"A: Yes, I'm sure it was."
On cross-examination, Villalobos testified that he had worked with the decedent on previous occasions, but that this was the first time that they had ever blasted boulders under loaded rounds. As to the safety of such an undertaking, Villalobos testified:
"Q: You didn't need any safety meetings to know that that was unsafe? You knew this before this accident ever happened, didn't you?
"A: I'd say yes . . . I should have known better, yes.
"Q: As a matter of fact, you knew before this accident ever happened that was not the right way to do the blasting underneath loaded rounds, didn't you?
Later, the following exchange occurred:
"Q: . . . (Y)ou already knew by experience and didn't need any safety instructions about not working under loaded rounds?
"A: Yes, I knew, but I was I just plain forgot that the shots were up on top and we had our minds on trying to get the thing cleaned up so we would have it all paid up . . . ."
To impeach Villalobos on the question of whether they had been instructed not to work in an area loaded with explosives, appellant introduced his testimony at deposition to the effect that workers had been instructed by their bosses not to work in an area after it had been loaded with explosives.
Appellant then offered into evidence the testimony of Robert A. White, the deputy inspector of mines, who participated in an investigation of the accident. He testified that when he arrived at the scene of the accident, he noticed several misfired holes in the roof of the cavity. His basic testimony, read from the accident report which was also in evidence, was as follows:
" . . . (T)he direct cause was the four charged holes exploding directly above the deceased which had apparently been set off by plaster blasting the boulder just before. The entire procedure leading to the accident was in direct violation of safe mining practices and the New Mexico Mine Safety Code by the company, mining contractor, and the miners involved . . . ."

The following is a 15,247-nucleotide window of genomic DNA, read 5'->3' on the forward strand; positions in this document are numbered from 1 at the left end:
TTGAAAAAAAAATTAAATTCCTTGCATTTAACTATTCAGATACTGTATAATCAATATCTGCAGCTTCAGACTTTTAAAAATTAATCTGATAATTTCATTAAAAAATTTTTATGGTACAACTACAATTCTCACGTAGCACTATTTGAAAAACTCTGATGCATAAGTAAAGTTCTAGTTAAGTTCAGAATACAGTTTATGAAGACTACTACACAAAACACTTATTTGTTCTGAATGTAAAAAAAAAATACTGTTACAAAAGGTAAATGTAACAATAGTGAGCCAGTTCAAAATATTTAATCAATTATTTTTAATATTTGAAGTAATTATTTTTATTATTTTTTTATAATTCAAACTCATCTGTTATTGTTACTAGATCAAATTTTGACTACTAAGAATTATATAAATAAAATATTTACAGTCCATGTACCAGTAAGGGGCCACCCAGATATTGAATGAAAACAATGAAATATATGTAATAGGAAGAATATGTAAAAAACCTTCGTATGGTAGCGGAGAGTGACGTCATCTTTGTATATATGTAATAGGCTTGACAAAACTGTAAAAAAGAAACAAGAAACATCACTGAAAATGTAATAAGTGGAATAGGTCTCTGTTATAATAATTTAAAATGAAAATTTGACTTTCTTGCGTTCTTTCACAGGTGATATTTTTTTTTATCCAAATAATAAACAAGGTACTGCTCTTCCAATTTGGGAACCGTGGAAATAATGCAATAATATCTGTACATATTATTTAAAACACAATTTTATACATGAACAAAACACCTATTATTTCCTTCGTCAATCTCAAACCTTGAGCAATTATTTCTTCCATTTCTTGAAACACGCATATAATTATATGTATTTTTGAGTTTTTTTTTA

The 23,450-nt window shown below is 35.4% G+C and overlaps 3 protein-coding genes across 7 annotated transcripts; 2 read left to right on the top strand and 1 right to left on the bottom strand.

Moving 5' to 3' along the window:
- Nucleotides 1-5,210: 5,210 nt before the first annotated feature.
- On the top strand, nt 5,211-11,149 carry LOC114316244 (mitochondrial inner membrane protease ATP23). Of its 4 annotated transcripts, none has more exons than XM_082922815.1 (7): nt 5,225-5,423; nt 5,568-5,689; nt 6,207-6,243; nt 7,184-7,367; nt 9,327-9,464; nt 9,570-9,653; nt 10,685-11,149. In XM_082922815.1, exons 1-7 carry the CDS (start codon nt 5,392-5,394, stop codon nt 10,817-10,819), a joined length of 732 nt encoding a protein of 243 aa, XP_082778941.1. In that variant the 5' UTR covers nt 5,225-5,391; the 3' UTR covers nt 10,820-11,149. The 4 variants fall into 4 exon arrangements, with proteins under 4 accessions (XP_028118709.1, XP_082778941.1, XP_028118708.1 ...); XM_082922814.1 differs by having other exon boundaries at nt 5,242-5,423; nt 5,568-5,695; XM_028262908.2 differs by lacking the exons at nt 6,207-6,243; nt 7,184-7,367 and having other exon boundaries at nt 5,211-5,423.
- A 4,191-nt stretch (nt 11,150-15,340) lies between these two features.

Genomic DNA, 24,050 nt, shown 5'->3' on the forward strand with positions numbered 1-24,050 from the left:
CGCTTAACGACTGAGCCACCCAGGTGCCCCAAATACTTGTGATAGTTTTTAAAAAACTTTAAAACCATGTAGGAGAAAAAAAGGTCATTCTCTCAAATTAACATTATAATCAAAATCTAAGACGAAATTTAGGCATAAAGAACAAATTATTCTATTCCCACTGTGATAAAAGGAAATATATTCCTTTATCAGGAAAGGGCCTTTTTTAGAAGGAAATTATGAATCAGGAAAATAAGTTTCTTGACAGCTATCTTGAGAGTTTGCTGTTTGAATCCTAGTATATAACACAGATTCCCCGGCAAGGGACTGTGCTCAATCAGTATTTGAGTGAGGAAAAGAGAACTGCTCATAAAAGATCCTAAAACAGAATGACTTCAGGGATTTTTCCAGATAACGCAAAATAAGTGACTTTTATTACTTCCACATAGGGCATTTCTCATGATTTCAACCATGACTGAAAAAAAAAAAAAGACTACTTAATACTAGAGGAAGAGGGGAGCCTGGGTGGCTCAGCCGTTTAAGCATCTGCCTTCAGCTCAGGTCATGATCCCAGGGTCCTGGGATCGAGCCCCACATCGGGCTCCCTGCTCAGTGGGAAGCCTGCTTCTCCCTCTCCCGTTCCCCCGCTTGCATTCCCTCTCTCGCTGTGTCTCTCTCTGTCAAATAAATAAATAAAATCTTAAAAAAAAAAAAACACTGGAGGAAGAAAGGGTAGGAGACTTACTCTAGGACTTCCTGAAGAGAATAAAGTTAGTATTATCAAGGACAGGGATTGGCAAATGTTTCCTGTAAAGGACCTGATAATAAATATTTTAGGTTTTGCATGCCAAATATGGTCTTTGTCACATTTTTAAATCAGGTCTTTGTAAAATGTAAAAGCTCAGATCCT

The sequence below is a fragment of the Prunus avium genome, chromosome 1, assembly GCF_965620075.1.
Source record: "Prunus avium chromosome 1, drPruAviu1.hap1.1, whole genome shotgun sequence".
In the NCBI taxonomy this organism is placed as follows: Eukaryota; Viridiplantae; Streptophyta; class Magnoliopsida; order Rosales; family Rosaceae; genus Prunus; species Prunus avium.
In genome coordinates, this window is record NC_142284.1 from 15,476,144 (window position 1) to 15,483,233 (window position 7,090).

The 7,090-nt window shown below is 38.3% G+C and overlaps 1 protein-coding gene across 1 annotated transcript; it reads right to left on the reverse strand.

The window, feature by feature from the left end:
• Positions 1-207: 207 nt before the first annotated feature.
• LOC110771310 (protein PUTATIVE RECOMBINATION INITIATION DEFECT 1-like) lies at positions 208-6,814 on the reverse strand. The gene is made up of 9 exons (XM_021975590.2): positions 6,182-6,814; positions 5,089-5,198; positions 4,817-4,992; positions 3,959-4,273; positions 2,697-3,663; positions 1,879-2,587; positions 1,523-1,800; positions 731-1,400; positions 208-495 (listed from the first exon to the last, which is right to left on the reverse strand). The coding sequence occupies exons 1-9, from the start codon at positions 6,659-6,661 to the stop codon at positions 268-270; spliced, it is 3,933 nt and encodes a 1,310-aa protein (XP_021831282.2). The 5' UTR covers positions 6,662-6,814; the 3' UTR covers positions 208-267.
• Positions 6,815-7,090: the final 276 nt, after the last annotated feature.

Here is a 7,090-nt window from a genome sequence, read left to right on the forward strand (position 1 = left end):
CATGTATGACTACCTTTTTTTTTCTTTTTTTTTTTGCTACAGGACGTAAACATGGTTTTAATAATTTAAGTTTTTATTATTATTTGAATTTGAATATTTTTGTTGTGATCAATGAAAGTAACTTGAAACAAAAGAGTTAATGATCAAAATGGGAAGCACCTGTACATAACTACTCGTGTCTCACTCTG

He testified that he made several recommendations after the accident, including that regular safety meetings be conducted and that miners be strictly informed of all applicable safety regulations. On cross-examination, White admitted that any experienced miner should know that it was dangerous to work under loaded rounds without the necessity of a safety meeting. White knew the decedent and considered him experienced enough to know of the danger.
The deposition of Joe D. Longacre, another mine inspector, was also introduced by appellant. Longacre agreed that the mine in question was required to comply with safety regulations of the state. On cross-examination, Longacre stated that it should be almost second nature that a miner should not work under loaded overhead rounds. He stated that there is a "human element" in safety procedure which causes most of the accidents. When asked about this "human element" by appellant's counsel on redirect, Longacre explained:
" . . . I'm sure that the deceased and his partner did not realize, they were in a hurry doing this and that boulder they had blasted before, they had blasted some big boulders that appeared in the muck pile, that was before they had done this drilling and they just took it for granted and they just completely forgot about those charged holes up there and blasted that boulder."
We have summarized in some detail the evidence put on by the appellant. There was no evidence to contradict the testimony of appellant's own witnesses that the practice of working and blasting underneath loaded explosives was extremely dangerous, and was obvious to any miner. The decedent's working partner testified that he himself should have known better, and that he didn't need any safety meetings to know the procedure was unsafe. The workers were in a hurry to finish the project and "just plain forgot" about the overheard rounds.
The evidence of appellant thus established contributory negligence as a matter of law. This court has held that the trial judge has a duty to direct a verdict when plaintiff's own testimony undisputedly establishes contributory negligence as a matter of law. Young v. Vincent, 310 F.2d 709 (10th Cir.). The standards are referred to above. New Mexico courts hold that contributory negligence is a complete bar to recovery, and thus we find no error.